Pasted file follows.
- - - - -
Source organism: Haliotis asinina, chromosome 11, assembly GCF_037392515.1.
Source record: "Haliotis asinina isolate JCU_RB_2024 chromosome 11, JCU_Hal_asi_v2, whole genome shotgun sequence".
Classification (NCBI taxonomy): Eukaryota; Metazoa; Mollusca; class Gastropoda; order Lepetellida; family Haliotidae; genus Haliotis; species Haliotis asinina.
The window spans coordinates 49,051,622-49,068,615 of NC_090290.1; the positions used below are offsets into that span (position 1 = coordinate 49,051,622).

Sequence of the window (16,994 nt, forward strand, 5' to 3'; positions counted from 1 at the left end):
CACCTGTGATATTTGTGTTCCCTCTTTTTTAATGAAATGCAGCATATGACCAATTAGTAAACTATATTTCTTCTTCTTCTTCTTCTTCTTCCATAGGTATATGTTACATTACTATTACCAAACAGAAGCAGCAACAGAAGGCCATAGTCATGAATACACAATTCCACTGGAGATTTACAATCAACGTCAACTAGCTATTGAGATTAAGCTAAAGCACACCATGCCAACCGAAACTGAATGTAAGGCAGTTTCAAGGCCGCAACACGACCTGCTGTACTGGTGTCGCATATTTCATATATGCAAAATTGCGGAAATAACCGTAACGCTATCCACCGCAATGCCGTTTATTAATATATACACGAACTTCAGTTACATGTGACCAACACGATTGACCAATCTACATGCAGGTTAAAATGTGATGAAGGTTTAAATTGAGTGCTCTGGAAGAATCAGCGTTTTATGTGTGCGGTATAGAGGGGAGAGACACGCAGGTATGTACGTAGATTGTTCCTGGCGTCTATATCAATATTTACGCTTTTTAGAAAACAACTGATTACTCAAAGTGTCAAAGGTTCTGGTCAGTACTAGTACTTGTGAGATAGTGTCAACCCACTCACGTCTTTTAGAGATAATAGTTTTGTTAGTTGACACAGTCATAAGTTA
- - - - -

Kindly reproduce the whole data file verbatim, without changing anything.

Source organism: Haliotis asinina, chromosome 11, assembly GCF_037392515.1.
Source record: "Haliotis asinina isolate JCU_RB_2024 chromosome 11, JCU_Hal_asi_v2, whole genome shotgun sequence".
Classification (NCBI taxonomy): Eukaryota; Metazoa; Mollusca; class Gastropoda; order Lepetellida; family Haliotidae; genus Haliotis; species Haliotis asinina.
The window spans coordinates 49,051,622-49,068,615 of NC_090290.1; the positions used below are offsets into that span (position 1 = coordinate 49,051,622).

Sequence of the window (16,994 nt, forward strand, 5' to 3'; positions counted from 1 at the left end):
CACCTGTGATATTTGTGTTCCCTCTTTTTTAATGAAATGCAGCATATGACCAATTAGTAAACTATATTTCTTCTTCTTCTTCTTCTTCTTCCATAGGTATATGTTACATTACTATTACCAAACAGAAGCAGCAACAGAAGGCCATAGTCATGAATACACAATTCCACTGGAGATTTACAATCAACGTCAACTAGCTATTGAGATTAAGCTAAAGCACACCATGCCAACCGAAACTGAATGTAAGGCAGTTTCAAGGCCGCAACACGACCTGCTGTACTGGTGTCGCATATTTCATATATGCAAAATTGCGGAAATAACCGTAACGCTATCCACCGCAATGCCGTTTATTAATATATACACGAACTTCAGTTACATGTGACCAACACGATTGACCAATCTACATGCAGGTTAAAATGTGATGAAGGTTTAAATTGAGTGCTCTGGAAGAATCAGCGTTTTATGTGTGCGGTATAGAGGGGAGAGACACGCAGGTATGTACGTAGATTGTTCCTGGCGTCTATATCAATATTTACGCTTTTTAGAAAACAACTGATTACTCAAAGTGTCAAAGGTTCTGGTCAGTACTAGTACTTGTGAGATAGTGTCAACCCACTCACGTCTTTTAGAGATAATAGTTTTGTTAGTTGACACAGTCATAAGTTA